The Social Network: Vs. The Accidental Billionaires



As I was re-watching this movie in preparation for writing this article, I noticed something I hadn’t seen the first time I watched it. I saw in the credits that The Social Network is based on a novel called The Accidental Billionaires. At first, I was kind of disappointed. The theme of this issue of Femnista is true stories. If the Social Network is based on a novel and not completely on real life events, would it still be considered a true story? I decided I was over thinking it. I downloaded a copy of The Accidental Billionaires and decided it would be fun to compare and contrast the movie and the book.

The Social Network focuses almost exclusively on Mark Zuckerberg. Thanks to Jesse Eisenberg’s excellent performance, we get quite a bit of insight into personality and mindset of Mark even before the opening credits roll. In the very first scene (a conversation between Mark and his girlfriend Erica at a college hangout) we learn several things about Mark. He’s a brilliant guy, having received a 1600 on his SATs. He’s also self-absorbed. He monopolizes the conversation and talks mostly about himself and his desire to get into one of Harvard’s final clubs. At the same time, we can clearly see how insecure and awkward he is in social situations. It is a combination of his brilliance and social awkwardness that lead to his creation of Facebook.

Unlike the movie, the novel is written from the perspective of Mark’s business partner and best friend, Eduardo Saverin (Andrew Garfield on screen). This seemingly insignificant difference actually is very important. Because the book doesn’t give us much insight into Mark’s personality, we don’t see all of his insecurities. And since we don’t have an understanding of those insecurities, his actions take on a much more sinister tone.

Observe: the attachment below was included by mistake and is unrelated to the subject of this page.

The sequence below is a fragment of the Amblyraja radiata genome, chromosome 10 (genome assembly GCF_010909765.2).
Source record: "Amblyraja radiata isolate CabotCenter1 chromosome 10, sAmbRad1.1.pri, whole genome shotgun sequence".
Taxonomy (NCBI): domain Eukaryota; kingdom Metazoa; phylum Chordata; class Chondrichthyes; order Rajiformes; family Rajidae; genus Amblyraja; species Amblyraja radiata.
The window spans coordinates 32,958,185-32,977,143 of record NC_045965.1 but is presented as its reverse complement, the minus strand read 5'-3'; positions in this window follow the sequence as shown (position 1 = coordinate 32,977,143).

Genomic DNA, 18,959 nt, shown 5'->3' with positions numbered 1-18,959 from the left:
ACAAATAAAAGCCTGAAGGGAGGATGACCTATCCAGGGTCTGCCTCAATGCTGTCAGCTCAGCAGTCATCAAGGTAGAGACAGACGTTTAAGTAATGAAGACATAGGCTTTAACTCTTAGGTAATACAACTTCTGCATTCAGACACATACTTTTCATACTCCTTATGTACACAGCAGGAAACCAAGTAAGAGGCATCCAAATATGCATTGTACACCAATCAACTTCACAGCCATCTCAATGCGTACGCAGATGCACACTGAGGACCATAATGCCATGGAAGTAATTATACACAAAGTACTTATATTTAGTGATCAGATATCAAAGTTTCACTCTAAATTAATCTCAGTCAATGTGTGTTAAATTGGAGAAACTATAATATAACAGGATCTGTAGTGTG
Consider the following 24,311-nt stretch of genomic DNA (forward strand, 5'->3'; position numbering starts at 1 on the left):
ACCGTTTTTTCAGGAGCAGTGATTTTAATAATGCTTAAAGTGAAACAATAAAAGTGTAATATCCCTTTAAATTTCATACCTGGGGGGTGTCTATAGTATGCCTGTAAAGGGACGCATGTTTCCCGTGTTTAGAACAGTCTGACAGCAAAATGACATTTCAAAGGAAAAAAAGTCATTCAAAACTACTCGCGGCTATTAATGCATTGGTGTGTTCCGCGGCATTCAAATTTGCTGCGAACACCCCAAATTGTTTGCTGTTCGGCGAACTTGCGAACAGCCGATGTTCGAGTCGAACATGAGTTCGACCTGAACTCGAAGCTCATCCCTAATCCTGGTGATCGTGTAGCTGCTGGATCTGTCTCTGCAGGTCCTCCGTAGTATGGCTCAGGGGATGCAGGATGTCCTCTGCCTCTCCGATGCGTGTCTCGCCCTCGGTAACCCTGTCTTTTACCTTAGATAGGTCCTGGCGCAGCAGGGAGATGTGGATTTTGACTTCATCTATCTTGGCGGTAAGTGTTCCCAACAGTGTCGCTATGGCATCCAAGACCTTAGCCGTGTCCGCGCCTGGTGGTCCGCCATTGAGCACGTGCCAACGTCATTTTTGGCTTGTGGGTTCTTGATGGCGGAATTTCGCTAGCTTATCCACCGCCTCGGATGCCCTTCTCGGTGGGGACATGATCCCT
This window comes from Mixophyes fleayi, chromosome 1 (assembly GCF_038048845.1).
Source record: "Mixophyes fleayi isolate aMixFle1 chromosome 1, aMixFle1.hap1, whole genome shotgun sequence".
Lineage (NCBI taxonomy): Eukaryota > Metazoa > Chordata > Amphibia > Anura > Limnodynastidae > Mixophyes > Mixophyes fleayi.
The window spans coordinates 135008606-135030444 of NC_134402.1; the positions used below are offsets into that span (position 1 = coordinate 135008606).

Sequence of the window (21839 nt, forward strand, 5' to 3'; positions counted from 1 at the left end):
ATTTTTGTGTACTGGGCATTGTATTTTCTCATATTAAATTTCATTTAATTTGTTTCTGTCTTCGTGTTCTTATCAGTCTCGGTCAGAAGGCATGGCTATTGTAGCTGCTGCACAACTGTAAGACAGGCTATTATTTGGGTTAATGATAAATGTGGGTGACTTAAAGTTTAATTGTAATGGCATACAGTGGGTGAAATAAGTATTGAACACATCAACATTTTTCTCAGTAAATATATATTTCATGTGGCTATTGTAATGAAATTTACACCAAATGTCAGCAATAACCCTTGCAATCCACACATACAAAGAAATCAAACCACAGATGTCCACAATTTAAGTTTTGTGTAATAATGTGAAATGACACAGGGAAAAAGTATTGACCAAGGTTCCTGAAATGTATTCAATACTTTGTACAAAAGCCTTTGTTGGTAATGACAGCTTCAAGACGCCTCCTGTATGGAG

Another major difference between the movie and the book is the format of each one. Obviously, because they cover the same subject matter, they include basically the same events. Both recount the night a drunk Mark creates Facematch, a website that becomes the precursor to Facebook. (On it, the guys on campus rate college girls on who is better looking.) Both recount Mark’s meeting with Tyler and Cameron Winklevoss, identical twins who want Mark’s help to create a social networking website exclusively for Harvard students. Both include the actual creation of Facebook. But that’s where the similarities end.

The bulk of the movie takes place in two legal cases Mark is involved in, one against Eduardo, the other against the Winklevoss twins. The rest of the film is a series of flashbacks. This format works to give us more insight into Mark’s personality. We see how detached he is even at these two very important deposition hearings. Even when he is being charged with some very serious accusations, he is still thinking about improvements he can make to Facebook. He doesn’t seem to understand why he is involved in the legal proceedings at all. As far as he’s concerned, everything he did was for the good of Facebook.

The book is more chronological in format. It begins at the point where Eduardo is brought in as the financial backer/CFO of Facebook and ends when he is told his money and input is no longer necessary. Just like the movie gives us more insight into Mark’s character, the book gives us more insight into Eduardo’s character. When Mark first tells him about his idea to start a social networking site and asks Eduardo for $1000, Eduardo says yes without reservations. Mark is his friend and he wants to help him. Even when Mark asks him for an additional $18,000 some time later, Eduardo gives it to him. But Eduardo is not a pushover. When it becomes apparent he is being edged out of a company he is bankrolling, he freezes the account. In the movie, this action seems somewhat coldblooded, but because the book gives us more insight into his thought processes, we understand why he does what he does.

Although both the movie and the book are excellently written, I have to say I preferred the book (as is most often the case). I felt it more accurately depicted the events than the movie and was therefore more of a true story than the movie was. ■



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